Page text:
Last night I slept outside the union of the University of Sheffield, as part of Rough It, a scheme organized by the university politics and history societies to raise money towards a Sunday breakfast club, which is run by the Salvation Army in the city.
Even after sleep and a shower I still feel a bit achy and tired, so I’m very glad I’ve helped raise some money for people who have to do this regularly, and thought I would share some of my thoughts about the night.
At half past seven we settled down under the concourse with our cardboard and sleeping bags and went through how the night would work. This would in no way be an authentic night of sleeping rough in the way men and women across our country do every night of the year – we were lucky enough to have access to the union for toilet facilities and hot water and of course were surrounded by friends and were all well prepared.
One of the most traumatic moments was when the tea supply looked in danger due to the greedy cup habits of a group of serious board gamers in the union. I’m not sure but I am guessing dungeon and dragons are not a pressing problem for many people genuinely facing homelessness in Sheffield, but I do think we all got a valuable insight into some of the issues.
Firstly two of the organisers of the Sunday breakfasts for the homeless came and spoke to us. The most striking thing that I took from listening to them speak is that nearly everyone hopes and expects that if we face a downturn in luck or become destructive to ourselves that family and friends will support us and be a safety net. Many people simply don’t have that support net and therefore slip onto the streets.
They told us about the squats across Sheffield and the terrible state which they find them in. This really shocked me – having a roof over your head always seems preferable to being outside on the street all night – but from their descriptions the squats are really dangerous and unhealthy to live in. I am quite ashamed to know I have lived in close proximity to people living in these conditions and I have never given much thought to it. There’s no guarantee that anyone of us won’t face the situation of being without a safe home one day and that’s one of the reasons I think it’s so important to try and help.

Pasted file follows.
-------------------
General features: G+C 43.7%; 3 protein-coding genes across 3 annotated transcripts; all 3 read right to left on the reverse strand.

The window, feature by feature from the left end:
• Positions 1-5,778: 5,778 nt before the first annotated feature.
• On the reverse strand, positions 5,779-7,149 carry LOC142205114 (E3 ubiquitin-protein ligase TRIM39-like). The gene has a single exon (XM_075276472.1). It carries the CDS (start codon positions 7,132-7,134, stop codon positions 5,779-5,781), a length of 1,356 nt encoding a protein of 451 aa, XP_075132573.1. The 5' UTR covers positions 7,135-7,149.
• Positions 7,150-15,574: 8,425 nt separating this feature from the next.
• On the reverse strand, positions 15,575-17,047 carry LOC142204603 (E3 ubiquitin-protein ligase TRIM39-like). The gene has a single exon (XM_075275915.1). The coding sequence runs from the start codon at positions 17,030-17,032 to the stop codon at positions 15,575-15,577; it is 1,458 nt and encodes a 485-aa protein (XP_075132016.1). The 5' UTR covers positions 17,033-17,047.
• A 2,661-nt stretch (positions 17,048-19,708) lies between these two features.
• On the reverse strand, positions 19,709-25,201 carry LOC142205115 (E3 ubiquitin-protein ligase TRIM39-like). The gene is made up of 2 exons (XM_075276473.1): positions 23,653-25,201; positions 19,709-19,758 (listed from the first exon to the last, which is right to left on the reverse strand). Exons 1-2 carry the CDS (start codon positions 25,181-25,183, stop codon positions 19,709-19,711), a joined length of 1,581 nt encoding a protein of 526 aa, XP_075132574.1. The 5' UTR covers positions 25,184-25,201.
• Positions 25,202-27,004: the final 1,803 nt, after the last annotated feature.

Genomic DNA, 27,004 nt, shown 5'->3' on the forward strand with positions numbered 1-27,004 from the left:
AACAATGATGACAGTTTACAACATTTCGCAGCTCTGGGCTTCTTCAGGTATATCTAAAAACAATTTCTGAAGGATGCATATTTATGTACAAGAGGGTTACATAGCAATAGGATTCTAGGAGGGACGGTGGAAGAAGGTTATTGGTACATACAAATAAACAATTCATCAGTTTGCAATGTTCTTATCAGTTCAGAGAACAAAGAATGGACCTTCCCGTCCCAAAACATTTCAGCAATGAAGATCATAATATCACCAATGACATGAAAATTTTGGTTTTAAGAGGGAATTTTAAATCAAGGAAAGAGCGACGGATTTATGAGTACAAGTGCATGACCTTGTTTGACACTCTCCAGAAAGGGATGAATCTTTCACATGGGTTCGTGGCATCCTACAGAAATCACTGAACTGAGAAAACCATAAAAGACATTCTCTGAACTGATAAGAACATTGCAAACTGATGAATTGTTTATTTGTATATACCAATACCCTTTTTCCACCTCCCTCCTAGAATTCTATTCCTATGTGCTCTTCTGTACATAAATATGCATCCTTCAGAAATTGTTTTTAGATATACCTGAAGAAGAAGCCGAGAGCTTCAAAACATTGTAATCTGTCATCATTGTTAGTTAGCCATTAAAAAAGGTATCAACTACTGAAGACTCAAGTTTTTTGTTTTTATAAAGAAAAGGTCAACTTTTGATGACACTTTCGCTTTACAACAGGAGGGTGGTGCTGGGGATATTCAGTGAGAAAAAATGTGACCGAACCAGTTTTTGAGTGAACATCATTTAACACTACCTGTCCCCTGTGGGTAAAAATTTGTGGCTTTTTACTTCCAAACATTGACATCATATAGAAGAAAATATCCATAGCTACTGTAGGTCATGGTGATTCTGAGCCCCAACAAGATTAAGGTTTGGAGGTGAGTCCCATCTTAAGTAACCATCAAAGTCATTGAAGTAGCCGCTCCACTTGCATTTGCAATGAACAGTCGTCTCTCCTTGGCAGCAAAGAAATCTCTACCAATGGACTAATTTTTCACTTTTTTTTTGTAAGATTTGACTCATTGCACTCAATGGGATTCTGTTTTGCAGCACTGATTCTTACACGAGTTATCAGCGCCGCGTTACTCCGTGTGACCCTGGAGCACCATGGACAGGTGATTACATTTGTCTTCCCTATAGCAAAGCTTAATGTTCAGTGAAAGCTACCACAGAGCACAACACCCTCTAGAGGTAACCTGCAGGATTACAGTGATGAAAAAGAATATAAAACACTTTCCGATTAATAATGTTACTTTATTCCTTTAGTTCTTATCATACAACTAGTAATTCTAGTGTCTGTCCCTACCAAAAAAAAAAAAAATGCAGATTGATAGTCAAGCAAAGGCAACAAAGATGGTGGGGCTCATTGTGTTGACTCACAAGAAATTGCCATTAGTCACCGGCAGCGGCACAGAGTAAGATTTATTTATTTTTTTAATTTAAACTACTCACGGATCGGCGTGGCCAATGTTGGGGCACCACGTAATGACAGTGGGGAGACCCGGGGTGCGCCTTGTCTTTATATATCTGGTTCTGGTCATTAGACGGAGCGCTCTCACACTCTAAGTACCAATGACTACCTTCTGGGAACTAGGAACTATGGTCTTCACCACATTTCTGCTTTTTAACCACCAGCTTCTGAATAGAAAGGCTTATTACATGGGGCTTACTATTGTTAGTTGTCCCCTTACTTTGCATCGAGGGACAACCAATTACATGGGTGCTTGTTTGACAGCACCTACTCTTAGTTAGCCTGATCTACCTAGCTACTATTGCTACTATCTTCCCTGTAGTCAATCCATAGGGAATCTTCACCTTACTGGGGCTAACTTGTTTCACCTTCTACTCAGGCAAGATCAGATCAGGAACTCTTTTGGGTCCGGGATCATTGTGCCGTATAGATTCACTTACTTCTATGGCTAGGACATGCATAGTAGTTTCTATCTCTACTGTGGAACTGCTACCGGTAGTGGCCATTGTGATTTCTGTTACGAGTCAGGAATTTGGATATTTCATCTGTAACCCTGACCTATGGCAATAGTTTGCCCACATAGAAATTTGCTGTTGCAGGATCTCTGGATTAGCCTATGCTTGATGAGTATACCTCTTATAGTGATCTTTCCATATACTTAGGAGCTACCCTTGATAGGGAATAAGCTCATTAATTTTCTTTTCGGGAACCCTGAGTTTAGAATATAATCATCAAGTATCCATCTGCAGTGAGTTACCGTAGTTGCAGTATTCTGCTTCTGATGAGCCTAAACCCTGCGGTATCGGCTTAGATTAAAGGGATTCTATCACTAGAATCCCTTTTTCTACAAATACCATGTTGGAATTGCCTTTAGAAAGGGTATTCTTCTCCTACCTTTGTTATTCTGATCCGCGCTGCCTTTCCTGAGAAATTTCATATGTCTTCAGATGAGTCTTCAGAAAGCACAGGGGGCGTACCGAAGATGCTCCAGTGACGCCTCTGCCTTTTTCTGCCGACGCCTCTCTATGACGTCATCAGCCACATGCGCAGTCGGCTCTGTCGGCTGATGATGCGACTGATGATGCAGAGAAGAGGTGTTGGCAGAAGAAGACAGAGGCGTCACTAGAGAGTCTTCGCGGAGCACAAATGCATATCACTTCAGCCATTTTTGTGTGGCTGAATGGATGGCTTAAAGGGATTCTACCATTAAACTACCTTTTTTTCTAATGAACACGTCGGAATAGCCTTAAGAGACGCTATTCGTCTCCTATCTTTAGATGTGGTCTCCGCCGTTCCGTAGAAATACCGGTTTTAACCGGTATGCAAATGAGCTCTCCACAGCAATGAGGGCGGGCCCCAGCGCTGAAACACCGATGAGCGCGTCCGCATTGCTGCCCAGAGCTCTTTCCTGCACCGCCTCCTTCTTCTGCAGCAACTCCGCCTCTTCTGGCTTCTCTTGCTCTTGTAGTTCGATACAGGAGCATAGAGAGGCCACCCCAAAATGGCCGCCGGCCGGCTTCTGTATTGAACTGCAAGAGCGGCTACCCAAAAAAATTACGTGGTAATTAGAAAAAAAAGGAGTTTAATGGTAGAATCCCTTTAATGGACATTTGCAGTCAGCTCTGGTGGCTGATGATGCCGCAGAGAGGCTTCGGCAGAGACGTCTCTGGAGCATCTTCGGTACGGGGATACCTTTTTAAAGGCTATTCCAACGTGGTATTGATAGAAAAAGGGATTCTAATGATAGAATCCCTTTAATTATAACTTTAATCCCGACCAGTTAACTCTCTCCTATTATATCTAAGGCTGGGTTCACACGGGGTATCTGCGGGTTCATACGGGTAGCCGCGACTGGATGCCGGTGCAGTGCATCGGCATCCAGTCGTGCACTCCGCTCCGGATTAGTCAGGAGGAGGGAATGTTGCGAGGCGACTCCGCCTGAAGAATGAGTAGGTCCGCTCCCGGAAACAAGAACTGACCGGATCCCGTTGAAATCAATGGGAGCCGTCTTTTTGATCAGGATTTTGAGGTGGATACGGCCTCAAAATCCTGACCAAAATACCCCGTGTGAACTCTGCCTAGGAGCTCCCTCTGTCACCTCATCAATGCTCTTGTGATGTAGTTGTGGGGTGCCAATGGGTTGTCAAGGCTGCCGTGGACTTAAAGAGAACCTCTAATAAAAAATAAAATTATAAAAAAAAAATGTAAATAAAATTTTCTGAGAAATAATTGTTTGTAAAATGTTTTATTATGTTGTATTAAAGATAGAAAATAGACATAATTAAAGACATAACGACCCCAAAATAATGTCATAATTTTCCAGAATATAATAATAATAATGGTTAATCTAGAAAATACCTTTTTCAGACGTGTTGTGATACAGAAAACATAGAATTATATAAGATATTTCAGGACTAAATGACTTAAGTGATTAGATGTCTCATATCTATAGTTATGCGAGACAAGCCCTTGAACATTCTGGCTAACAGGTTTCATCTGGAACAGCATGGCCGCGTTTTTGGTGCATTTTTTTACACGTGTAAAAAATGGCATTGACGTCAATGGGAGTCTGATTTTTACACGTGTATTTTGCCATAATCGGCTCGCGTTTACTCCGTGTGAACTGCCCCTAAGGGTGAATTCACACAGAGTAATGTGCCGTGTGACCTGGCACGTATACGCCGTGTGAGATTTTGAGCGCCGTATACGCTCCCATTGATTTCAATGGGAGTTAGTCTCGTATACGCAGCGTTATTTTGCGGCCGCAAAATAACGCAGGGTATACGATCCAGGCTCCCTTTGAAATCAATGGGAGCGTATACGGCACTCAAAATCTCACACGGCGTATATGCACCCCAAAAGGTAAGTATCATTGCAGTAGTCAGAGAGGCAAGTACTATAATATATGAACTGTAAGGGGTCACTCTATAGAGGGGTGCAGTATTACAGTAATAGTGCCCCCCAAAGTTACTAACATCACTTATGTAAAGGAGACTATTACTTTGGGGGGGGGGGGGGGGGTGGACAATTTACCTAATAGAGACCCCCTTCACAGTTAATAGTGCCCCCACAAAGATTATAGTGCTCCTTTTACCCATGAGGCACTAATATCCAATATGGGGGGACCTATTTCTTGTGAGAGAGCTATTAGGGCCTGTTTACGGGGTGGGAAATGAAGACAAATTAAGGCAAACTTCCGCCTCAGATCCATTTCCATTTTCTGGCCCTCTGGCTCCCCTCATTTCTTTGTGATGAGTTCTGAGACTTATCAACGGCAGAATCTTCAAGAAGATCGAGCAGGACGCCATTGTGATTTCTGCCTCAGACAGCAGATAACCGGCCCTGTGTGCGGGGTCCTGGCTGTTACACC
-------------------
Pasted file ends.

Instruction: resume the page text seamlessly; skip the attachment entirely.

As the night went on we played some board games, had a chat and got pizza. One of the things which made me think about the real experience of the homeless was the reactions we got from other students. Of course many asked what we were doing, offered their support and donated. Many more asked what we were protesting about (“we’re not protesting!”) and a few questioned the worth of what we were doing. As the club filled up we got the odd person who decided to offer their (frankly quite offensive) opinions on homelessness. If I was truly homeless I imagine this might be even more frequent and definitely more hurtful. The men from the Salvation Army told us that they serve the guys breakfast to show them some respect which they lack from most people the rest of their week. Having people ignore you and pass judgement on your situation must be frustrating but also very degrading.
When I finally decided to attempt to get some sleep I found out that sleeping rough even after a lovely spring day is very cold and uncomfortable. It seems quite obvious but the temperature was the toughest part, even with many layers it was really hard to ignore. The lack of comfort was also coupled with the feelings of insecurity to make for not a great night of sleep. I was in a large group full of people I know and trust, next to our union which had security watching out for us and still hearing people walking past us made me find it very difficult to relax enough to sleep. I think this must be one of the worst parts of not having a home. Home is supposed to be the safe haven you go to and can be secure to rest and get ready for another day. Without this how people are expected to go and solve all their complicated issues with any energy I really don’t understand.
I hope my one night sleeping rough will really give me more empathy with those I see in this horrible situation and also raise some money to allow some of them to be able to have one meal a week in a safe and friendly environment. The money we have raised will go to providing food and running costs for the breakfast scheme but also provide practical gifts such as sleeping bags and gloves. I am really glad to have done my small part to support the honourable aim that the Salvation Army volunteers shared – not trying to change the world on a Sunday morning, just making a few people’s world a bit more tolerable for a few hours every week.
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